Illuminating pulses of living cells
NUS biological scientists have unravelled principles underlying pulsatile cell dynamics, a key step towards understanding biological networks.
Cortical oscillations are like the breathing cycles of the cells. A team of scientists led by Prof Min WU from the Department of Biological Sciences and Mechanobiology Institute, NUS used fluorescently labelled proteins to visualise periodic travelling waves in the membrane of leukaemia cells. Their research identified key elements of these pulses that can be used to tune the cellular rhythm like a dial.
Many biological functions rely on the establishment and maintenance of biochemical rhythms. Some examples include the cell cycle, which enables regular turnover of new cell growth. Many organisms, including humans, follow a 24-hour cycle of activity and rest based on circadian rhythms. On the cellular level, rhythmic oscillations in the cell membrane are linked with changes in cell shape, locomotion, and development. Based on mathematical principles, oscillations are generated from pulses of activity from an activator coupled with that of the inhibitor, and the inhibitor is essential for determining the spatio-temporal pattern of oscillation. Despite the ubiquitous presence of these oscillatory dynamics, mechanistic understanding of such phenomena, especially the molecular identities of the inhibitors, is largely lacking.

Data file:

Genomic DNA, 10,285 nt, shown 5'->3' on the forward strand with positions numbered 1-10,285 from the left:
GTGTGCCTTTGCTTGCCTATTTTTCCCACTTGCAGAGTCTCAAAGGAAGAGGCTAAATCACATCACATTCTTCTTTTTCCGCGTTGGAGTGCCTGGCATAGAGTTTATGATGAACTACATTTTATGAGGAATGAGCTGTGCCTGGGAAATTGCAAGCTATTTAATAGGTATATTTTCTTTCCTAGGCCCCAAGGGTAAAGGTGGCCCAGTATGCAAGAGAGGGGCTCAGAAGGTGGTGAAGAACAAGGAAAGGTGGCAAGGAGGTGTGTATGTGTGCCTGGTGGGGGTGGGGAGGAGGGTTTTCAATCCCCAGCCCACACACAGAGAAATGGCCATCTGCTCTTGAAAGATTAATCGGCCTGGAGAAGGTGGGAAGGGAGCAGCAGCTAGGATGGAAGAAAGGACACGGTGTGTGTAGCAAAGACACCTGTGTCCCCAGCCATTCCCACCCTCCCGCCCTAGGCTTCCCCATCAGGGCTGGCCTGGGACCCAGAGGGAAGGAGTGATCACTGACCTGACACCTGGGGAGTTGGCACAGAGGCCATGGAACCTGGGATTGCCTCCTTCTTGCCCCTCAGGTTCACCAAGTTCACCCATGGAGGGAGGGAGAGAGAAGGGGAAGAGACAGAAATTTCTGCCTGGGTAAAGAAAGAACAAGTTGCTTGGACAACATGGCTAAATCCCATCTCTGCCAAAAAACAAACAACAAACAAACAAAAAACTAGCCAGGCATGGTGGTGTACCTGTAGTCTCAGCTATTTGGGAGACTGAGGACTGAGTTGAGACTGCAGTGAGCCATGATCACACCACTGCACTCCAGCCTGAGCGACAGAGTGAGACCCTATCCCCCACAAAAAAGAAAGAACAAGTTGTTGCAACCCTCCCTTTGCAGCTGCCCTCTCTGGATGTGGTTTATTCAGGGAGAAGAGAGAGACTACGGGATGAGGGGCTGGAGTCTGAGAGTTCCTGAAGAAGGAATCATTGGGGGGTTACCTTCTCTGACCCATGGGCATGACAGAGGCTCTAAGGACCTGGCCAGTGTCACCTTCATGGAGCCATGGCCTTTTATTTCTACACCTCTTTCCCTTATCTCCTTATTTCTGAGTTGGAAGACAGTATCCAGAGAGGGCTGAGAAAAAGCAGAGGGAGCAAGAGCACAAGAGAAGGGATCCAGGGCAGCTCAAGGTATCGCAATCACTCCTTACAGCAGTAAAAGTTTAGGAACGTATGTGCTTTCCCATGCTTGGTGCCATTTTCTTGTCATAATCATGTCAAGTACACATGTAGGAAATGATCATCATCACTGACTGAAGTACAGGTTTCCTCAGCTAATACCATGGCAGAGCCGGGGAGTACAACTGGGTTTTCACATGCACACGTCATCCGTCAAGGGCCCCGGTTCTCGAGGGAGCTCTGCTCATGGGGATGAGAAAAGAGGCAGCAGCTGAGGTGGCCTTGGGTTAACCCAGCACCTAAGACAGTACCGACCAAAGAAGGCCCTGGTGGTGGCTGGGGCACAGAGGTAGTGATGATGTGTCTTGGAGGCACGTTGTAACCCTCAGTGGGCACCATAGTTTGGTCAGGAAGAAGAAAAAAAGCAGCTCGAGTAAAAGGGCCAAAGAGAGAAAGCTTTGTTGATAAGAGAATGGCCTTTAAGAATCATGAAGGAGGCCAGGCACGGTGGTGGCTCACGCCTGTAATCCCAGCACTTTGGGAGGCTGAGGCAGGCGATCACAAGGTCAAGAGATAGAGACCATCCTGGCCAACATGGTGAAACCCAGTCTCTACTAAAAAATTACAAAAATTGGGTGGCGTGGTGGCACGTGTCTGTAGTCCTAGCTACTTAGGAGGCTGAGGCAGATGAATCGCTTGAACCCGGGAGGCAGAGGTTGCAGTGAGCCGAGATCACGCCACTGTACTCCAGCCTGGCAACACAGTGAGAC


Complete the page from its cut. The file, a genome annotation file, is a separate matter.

Using oscillations as readouts for the system and optogenetics to perturb the system, this work demonstrated the fundamental role of lipid metabolism in setting cortical oscillations, which represents a key step towards understanding both the components and the topology of the biological networks.
Aside from the importance of cortical pattern formation in regulating fundamental biological processes such as cell growth and migration, many of the key regulators of the process have immediate medical relevance. Lipid kinase PI3K p110δ is the most sought-after clinical PI3K target for blood cancer drug development. This study shows, for the first time, that its activity is encoded by the frequency of cortical oscillations. The inhibitors identified in the study, lipid phosphatases SHIP1 and synaptojanin 2, are also involved in the formation of leukaemia and other cancers. The model presented in the study in terms of amplitude and frequency-based information processing could be used as a novel blueprint for designing better therapeutic strategies.
Image shows the emergence of traveling waves in a single cell, visualized by a lipid biosensor for PIP3.
Image shows graduate students XIONG Ding (left) and XIAO Shengping (right), first and second author of the study, performing the imaging experiments.
Xiong D; Xiao SP; Guo S; Lin QS; Nakatsu F; Wu M*, “Frequency and amplitude control of cortical oscillations by phosphoinositide waves” NATURE CHEMICAL BIOLOGY Volume: 12 Issue: 3 Pages: 159-166 DOI: 10.1038/NCHEMBIO.2000 Published: 2016